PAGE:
Removing Wall Tile Glue

You'll make an awful mess, no matter what you try. Mastic and other tile adhesives are formulated to stick, not fall off the wall. You'll also end up with some wall repairs. Cover the area with a drop cloth, and mask or cover any wallpaper or painted areas not scheduled for redecorating. Dig out grout using a grout tool or "Dremel" grinder before pulling tile. This will break the plane of the tile and give you more places to dig under tiles. Use a flat chisel, screwdriver or putty knife and hammer to tap under edges until the tile is down. Pull the tile off the wall as carefully as possible to save the tile and try to get as much adhesive as possible to come off with the tile. Tap and knock any remaining adhesive to crack it gently.

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Removing Wall Tile Glue

Accept the Inevitable

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To Scrape or Soak--That is the Question

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Scrape as much adhesive off as possible, using a big blade scraper (the ones with the long handles and 4-inch blades) and also using a hammer to gently tap along as you go. Keep at it slowly and systematically to minimize the damage done to the underlying wall. If the wall is cement or brick (why would anybody cover a brick wall with tile?), some old adhesives may succumb to a good soaking with water, citrus cleaner-stripper or diluted muriatic acid (commonly used to clean concrete). On wallboard, use steam wallpaper strippers to soak the area under the adhesive, then scrape carefully. There is no easy way to the job. Careful scraping will probably be the way to get most of the adhesive off, whether it's gummy or hard as a rock. Just be careful to take as little wallboard or underlayment with you as possible.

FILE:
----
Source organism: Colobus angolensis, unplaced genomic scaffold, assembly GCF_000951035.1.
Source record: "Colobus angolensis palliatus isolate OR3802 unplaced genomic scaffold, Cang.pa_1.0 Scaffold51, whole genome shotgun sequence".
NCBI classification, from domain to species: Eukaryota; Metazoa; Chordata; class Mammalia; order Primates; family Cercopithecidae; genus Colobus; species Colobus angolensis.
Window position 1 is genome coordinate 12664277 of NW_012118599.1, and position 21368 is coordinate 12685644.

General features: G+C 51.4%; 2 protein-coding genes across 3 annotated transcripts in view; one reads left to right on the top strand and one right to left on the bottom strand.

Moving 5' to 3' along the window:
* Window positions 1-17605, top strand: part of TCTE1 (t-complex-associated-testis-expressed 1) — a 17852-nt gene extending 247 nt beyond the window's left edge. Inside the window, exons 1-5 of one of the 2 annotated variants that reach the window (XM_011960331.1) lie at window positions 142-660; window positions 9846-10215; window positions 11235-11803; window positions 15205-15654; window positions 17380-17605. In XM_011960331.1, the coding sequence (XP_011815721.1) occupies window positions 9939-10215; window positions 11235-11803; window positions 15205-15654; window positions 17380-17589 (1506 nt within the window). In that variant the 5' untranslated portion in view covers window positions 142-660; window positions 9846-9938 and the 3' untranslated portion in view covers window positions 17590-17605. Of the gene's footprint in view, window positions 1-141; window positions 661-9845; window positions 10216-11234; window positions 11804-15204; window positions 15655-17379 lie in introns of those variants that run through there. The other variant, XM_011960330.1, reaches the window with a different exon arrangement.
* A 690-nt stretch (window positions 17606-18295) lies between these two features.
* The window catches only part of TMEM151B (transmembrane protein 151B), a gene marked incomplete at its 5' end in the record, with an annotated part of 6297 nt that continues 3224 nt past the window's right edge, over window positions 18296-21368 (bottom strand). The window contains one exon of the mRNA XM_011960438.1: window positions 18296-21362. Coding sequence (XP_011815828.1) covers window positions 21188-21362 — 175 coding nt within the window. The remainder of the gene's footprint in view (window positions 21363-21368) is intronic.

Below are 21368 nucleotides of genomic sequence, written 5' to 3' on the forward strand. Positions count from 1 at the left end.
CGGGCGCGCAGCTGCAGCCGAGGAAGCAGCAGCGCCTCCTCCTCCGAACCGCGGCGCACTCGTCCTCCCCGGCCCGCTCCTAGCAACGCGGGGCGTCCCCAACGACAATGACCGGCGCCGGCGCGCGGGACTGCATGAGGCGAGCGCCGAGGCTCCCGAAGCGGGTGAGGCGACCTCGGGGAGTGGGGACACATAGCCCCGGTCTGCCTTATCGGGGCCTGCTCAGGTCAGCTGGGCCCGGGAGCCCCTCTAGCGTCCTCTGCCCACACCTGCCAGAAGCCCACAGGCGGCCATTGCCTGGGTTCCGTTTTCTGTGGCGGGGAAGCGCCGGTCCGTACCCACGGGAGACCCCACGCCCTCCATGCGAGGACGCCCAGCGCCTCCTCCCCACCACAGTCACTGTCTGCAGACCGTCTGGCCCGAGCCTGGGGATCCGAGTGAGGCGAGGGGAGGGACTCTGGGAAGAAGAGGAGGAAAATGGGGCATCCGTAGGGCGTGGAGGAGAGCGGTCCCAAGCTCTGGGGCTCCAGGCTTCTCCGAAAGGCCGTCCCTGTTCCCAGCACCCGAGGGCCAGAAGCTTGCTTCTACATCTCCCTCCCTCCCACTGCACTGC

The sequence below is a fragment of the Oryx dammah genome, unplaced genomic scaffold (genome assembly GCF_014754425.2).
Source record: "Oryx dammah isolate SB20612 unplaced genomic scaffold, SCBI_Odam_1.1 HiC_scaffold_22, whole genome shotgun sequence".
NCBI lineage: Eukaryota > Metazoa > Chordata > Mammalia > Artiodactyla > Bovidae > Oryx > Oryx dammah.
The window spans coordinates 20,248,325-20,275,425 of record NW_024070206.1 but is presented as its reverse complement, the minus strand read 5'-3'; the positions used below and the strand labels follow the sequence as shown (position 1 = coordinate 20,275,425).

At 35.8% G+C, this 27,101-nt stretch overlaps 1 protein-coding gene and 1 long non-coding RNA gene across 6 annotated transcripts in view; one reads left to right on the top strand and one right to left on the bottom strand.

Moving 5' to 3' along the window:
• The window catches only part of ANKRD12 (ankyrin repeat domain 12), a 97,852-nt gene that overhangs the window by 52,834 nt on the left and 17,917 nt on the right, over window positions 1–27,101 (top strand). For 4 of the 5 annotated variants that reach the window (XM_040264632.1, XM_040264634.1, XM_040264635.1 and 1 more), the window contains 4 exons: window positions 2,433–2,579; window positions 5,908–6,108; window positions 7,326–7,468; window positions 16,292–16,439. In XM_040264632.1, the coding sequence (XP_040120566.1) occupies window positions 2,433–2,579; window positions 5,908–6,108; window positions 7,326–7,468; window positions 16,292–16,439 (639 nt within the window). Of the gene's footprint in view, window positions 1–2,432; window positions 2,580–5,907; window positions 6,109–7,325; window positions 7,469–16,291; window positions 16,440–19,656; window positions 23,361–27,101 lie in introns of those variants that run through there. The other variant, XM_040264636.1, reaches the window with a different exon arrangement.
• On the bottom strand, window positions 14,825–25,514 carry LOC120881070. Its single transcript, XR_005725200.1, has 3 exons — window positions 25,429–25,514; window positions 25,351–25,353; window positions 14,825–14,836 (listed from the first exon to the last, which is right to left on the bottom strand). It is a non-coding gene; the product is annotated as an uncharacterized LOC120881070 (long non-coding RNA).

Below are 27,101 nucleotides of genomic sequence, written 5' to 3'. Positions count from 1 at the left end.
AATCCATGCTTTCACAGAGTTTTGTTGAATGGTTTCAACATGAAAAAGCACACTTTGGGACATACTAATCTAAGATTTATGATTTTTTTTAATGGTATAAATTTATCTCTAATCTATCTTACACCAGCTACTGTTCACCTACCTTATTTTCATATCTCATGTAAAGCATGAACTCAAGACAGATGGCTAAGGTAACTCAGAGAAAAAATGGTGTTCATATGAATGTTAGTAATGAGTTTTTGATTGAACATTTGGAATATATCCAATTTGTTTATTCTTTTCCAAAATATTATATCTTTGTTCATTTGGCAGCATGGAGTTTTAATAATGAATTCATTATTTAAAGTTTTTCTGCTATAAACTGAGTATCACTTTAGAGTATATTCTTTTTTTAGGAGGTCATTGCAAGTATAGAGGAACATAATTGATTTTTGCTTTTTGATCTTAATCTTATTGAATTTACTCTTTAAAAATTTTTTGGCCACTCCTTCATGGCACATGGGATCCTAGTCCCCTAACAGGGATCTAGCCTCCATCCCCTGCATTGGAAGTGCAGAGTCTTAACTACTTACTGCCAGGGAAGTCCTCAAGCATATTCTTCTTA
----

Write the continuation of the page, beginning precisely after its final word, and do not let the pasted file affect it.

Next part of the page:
Follow-Up

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Repairing the wreckage also requires skill and patience. With cement or cement board walls, remnants of adhesive can be sanded off--but if you've been digging away at wallboard, you've probably created some craters, holes and abrasions. Sand the leftover adhesive and patch any deep gouges with drywall tape and repair compound (also called "mud"). Small holes can be filled with spackle before taping and mudding. If the surface is all that's damaged, re-mud the wall or cover it with "sizing paper," a wall covering that's used to protect wallboard from wallpaper adhesive. If you've done enough damage to the wall to require more skill than luck with the mudding knife, replace the wallboard by cutting out the damaged section and replacing with a new piece cut to size. However you do the repairs, finish with a light sanding of the entire surface ( a circular sander makes this job easier) with a medium-grit sandpaper to level the mud and finish off any last "peaks" of adhesive. Seal and prime your work before tiling, painting or wallpapering.